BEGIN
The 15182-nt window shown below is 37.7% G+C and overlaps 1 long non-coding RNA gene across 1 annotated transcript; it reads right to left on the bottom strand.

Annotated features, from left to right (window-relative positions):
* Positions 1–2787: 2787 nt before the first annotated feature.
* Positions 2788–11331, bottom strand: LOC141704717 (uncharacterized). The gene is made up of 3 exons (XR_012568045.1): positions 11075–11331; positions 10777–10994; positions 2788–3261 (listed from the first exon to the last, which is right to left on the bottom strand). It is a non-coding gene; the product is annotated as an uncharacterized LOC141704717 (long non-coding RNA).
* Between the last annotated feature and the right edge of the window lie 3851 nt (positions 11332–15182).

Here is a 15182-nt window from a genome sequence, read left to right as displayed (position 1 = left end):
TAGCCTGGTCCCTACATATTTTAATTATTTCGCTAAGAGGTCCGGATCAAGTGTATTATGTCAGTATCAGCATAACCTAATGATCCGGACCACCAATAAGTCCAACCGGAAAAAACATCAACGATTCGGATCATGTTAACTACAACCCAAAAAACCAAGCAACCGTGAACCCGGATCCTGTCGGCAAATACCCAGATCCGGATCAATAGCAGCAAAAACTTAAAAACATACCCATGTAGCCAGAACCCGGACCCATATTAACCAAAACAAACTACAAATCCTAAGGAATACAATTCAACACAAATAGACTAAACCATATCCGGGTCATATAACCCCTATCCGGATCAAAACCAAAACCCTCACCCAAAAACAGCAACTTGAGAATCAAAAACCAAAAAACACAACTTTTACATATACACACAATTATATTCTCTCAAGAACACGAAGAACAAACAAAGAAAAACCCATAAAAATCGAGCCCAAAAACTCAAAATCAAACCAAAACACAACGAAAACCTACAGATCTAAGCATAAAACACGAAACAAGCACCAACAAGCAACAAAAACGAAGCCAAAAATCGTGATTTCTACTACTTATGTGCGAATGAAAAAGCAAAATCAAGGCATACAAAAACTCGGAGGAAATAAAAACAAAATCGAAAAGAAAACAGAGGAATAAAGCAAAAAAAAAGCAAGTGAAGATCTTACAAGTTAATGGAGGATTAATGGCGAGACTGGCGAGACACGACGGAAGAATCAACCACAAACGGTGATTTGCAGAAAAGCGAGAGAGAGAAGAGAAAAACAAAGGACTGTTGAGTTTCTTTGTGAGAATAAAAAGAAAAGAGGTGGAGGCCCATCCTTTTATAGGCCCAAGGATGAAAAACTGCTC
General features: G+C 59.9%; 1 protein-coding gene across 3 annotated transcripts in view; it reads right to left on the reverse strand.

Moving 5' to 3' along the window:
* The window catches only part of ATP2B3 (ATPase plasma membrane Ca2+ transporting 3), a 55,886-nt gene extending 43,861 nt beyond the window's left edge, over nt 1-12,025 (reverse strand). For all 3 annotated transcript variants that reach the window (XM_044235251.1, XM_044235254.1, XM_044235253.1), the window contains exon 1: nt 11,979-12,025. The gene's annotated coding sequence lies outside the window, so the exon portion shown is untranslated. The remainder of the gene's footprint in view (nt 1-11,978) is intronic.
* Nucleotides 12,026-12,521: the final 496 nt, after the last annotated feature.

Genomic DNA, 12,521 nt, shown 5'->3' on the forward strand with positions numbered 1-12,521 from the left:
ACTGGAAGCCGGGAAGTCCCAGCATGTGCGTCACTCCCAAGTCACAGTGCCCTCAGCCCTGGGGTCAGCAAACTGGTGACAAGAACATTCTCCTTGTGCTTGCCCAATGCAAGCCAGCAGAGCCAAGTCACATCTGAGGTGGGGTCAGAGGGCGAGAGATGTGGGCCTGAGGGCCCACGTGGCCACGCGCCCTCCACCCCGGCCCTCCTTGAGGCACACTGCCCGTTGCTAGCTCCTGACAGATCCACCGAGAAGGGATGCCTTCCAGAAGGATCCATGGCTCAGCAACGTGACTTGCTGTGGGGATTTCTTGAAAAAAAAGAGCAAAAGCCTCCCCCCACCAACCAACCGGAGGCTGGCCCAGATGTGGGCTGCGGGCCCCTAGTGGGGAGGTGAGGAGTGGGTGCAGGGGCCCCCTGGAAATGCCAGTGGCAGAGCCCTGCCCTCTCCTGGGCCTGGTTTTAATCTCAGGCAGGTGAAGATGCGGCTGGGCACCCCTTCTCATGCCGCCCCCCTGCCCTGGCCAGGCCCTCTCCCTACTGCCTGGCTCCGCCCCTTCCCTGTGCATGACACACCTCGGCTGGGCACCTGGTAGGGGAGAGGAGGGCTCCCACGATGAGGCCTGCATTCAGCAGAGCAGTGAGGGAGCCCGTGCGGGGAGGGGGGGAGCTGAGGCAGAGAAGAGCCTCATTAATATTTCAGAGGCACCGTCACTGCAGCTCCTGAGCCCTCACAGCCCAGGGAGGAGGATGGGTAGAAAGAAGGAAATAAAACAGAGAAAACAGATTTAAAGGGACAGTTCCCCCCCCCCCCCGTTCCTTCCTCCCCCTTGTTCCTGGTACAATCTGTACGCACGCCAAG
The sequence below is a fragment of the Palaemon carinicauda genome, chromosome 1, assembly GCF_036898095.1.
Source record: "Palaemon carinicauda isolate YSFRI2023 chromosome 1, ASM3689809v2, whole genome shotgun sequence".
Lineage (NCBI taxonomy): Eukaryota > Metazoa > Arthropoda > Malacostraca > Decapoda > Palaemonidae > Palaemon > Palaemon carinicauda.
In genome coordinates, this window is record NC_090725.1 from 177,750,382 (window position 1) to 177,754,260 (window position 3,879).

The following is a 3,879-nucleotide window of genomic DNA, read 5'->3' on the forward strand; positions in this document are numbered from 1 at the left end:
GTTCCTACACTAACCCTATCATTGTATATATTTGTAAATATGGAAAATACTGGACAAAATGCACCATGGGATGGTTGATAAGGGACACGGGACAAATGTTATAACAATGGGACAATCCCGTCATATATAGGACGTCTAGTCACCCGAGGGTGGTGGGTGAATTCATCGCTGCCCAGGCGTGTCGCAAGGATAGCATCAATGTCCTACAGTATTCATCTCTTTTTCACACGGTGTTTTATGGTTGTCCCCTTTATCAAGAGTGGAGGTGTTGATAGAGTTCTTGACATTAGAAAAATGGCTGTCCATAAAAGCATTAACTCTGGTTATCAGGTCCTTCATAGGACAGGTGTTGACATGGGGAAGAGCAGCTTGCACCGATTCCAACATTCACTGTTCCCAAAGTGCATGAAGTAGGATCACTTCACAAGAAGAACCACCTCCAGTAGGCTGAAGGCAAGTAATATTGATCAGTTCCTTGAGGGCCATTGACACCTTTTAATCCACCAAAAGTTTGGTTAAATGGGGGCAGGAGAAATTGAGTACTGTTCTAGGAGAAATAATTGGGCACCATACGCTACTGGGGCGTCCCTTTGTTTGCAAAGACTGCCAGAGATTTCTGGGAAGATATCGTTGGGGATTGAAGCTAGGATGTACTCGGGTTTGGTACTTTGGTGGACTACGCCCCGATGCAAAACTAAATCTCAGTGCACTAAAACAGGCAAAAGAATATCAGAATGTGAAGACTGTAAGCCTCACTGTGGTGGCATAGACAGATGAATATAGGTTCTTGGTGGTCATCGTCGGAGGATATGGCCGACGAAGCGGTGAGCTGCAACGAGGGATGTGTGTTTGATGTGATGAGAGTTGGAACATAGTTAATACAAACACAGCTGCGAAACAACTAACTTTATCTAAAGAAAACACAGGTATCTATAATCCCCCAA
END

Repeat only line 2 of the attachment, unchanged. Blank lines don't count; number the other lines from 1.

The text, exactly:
Annotated features, from left to right (window-relative positions):